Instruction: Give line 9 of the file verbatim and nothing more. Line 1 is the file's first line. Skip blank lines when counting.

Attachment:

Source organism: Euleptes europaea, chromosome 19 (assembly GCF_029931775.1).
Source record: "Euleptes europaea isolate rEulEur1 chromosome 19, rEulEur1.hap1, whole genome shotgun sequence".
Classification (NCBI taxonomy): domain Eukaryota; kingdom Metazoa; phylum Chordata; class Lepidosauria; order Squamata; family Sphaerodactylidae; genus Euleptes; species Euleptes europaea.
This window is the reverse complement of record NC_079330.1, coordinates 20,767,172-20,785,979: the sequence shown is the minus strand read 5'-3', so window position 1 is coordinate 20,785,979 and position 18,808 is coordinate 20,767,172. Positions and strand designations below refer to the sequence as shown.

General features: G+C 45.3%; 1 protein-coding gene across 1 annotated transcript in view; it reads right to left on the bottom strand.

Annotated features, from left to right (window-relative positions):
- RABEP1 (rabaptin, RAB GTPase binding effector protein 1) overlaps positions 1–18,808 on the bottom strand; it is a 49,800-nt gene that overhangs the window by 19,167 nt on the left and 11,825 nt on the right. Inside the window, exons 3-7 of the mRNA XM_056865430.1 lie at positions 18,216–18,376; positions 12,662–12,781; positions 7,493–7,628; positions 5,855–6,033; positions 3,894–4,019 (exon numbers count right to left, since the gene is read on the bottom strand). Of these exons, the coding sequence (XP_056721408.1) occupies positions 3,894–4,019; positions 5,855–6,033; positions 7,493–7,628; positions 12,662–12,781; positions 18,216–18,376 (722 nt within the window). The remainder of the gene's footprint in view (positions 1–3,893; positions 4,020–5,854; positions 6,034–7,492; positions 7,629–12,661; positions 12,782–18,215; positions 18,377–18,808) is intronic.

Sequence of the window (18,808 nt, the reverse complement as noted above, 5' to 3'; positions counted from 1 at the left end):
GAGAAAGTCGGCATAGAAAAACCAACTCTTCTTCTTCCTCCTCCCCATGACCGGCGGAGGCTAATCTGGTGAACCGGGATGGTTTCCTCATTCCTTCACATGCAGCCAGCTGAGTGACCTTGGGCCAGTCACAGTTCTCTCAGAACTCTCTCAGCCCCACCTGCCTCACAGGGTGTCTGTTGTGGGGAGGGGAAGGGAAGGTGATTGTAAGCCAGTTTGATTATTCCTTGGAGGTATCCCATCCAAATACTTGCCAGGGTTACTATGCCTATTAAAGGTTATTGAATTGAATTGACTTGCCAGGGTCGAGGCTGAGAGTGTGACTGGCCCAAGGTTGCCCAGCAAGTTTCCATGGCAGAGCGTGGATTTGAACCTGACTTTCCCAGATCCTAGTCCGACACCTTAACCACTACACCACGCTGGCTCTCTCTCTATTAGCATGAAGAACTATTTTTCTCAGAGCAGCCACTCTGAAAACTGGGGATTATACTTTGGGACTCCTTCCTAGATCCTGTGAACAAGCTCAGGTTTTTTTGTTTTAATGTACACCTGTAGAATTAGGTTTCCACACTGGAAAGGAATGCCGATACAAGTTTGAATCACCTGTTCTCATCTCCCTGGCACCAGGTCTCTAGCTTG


GAGAAAGTCGGCATAGAAAAACCAACTCTTCTTCTTCCTCCTCCCCATGACCGGCGGAGGCTAATCTGGTGAACCGGGATGGTTTCCTCATTCCTTCACATGCAGCCAGCTGAGTGACCTTGGGCCAGTCACAGTTCTCTCAGAACTCTCTCAGCCCCACCTGCCTCACAGGGTGTCTGTTGTGGGGAGGGGAAGGGAAGGTGATTGTAAGCCAGTTTGATTATTCCTTGGAGGTATCCCATCCAAATACTTGCCAGGGTTACTATGCCTATTAAAGGTTATTGAATTGAATTGACTTGCCAGGGTCGAGGCTGAGAGTGTGACTGGCCCAAGGTTGCCCAGCAAGTTTCCATGGCAGAGCGTGGATTTGAACCTGACTTTCCCAGATCCTAGTCCGACACCTTAACCACTACACCACGCTGGCTCTCTCTCTATTAGCATGAAGAACTATTTTTCTCAGAGCAGCCACTCTGAAAACTGGGGATTATACTTTGGGACTCCTTCCTAGATCCTGTGAACAAGCTCAGGTTTTTTTGTTTTAATGTACACCTGTAGAATTAGGTTTCCACACTGGAAAGGAATGCCGATACAAGTTTGAATCACCTGTTCTCATCTCCCTGGCACCAGGTCTCTAGCTTG